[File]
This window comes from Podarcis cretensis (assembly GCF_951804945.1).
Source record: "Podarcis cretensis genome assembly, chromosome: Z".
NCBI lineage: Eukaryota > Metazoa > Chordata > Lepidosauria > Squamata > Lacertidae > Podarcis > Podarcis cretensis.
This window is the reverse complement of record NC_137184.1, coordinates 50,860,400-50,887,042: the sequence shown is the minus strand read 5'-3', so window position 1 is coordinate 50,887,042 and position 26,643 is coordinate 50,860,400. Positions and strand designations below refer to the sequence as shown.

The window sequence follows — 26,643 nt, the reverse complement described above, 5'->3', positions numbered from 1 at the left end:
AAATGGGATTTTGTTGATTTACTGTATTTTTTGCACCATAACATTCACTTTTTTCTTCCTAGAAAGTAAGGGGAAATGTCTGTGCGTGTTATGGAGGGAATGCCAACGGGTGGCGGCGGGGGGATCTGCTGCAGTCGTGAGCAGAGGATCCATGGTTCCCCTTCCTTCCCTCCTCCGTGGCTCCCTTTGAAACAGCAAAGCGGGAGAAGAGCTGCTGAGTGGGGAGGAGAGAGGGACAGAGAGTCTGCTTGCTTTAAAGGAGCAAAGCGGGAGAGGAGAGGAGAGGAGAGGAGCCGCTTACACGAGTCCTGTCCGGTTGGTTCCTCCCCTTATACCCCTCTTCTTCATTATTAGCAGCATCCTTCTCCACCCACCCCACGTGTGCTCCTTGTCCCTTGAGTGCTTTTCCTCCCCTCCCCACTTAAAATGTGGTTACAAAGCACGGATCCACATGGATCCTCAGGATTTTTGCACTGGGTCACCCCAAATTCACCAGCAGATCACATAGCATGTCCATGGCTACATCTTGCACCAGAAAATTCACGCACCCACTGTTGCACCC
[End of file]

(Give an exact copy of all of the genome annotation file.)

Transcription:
This window comes from Podarcis cretensis (assembly GCF_951804945.1).
Source record: "Podarcis cretensis genome assembly, chromosome: Z".
NCBI lineage: Eukaryota > Metazoa > Chordata > Lepidosauria > Squamata > Lacertidae > Podarcis > Podarcis cretensis.
This window is the reverse complement of record NC_137184.1, coordinates 50,860,400-50,887,042: the sequence shown is the minus strand read 5'-3', so window position 1 is coordinate 50,887,042 and position 26,643 is coordinate 50,860,400. Positions and strand designations below refer to the sequence as shown.

The window sequence follows — 26,643 nt, the reverse complement described above, 5'->3', positions numbered from 1 at the left end:
AAATGGGATTTTGTTGATTTACTGTATTTTTTGCACCATAACATTCACTTTTTTCTTCCTAGAAAGTAAGGGGAAATGTCTGTGCGTGTTATGGAGGGAATGCCAACGGGTGGCGGCGGGGGGATCTGCTGCAGTCGTGAGCAGAGGATCCATGGTTCCCCTTCCTTCCCTCCTCCGTGGCTCCCTTTGAAACAGCAAAGCGGGAGAAGAGCTGCTGAGTGGGGAGGAGAGAGGGACAGAGAGTCTGCTTGCTTTAAAGGAGCAAAGCGGGAGAGGAGAGGAGAGGAGAGGAGCCGCTTACACGAGTCCTGTCCGGTTGGTTCCTCCCCTTATACCCCTCTTCTTCATTATTAGCAGCATCCTTCTCCACCCACCCCACGTGTGCTCCTTGTCCCTTGAGTGCTTTTCCTCCCCTCCCCACTTAAAATGTGGTTACAAAGCACGGATCCACATGGATCCTCAGGATTTTTGCACTGGGTCACCCCAAATTCACCAGCAGATCACATAGCATGTCCATGGCTACATCTTGCACCAGAAAATTCACGCACCCACTGTTGCACCC